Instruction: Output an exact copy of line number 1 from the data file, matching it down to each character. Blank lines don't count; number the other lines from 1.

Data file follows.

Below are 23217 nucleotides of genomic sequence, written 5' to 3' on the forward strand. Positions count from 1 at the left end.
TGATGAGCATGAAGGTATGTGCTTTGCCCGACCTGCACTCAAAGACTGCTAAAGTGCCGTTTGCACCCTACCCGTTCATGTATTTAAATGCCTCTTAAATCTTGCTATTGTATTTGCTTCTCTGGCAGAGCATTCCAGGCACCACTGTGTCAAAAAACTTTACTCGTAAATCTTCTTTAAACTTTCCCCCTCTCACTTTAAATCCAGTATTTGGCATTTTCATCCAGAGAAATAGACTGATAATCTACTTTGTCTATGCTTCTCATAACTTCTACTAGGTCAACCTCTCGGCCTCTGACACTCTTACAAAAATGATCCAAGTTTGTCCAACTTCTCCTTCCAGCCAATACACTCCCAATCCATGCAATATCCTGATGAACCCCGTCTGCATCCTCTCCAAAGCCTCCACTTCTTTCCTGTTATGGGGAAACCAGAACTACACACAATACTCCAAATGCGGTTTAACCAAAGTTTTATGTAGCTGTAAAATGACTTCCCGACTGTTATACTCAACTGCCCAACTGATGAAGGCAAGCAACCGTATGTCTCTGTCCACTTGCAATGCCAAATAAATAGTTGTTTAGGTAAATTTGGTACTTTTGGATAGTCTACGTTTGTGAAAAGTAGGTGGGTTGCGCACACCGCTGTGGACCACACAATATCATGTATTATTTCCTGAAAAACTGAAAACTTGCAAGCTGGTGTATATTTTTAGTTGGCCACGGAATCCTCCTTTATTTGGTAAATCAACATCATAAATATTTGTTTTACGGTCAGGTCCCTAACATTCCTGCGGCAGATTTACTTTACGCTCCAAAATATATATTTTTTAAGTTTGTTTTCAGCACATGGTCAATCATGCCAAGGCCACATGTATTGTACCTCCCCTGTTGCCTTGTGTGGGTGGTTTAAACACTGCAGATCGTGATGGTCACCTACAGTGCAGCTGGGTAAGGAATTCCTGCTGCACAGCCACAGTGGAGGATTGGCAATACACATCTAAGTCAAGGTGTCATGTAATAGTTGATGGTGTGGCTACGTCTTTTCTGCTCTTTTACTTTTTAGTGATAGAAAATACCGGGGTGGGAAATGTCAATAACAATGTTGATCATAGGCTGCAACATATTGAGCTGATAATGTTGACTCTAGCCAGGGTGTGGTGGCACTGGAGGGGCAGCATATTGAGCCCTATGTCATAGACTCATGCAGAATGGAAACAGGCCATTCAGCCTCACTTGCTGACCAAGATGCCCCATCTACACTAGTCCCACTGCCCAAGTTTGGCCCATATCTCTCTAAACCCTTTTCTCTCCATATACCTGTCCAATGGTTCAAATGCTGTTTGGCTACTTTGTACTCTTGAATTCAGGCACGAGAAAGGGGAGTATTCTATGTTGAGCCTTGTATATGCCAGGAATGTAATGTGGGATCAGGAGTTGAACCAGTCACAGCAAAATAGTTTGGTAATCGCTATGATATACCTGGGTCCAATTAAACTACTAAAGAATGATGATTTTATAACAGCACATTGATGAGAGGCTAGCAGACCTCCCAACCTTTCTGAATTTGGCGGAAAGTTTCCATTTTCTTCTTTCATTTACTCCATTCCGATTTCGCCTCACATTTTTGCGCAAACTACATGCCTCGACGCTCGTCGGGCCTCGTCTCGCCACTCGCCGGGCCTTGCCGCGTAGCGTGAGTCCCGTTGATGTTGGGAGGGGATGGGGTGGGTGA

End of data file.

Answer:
Below are 23217 nucleotides of genomic sequence, written 5' to 3' on the forward strand. Positions count from 1 at the left end.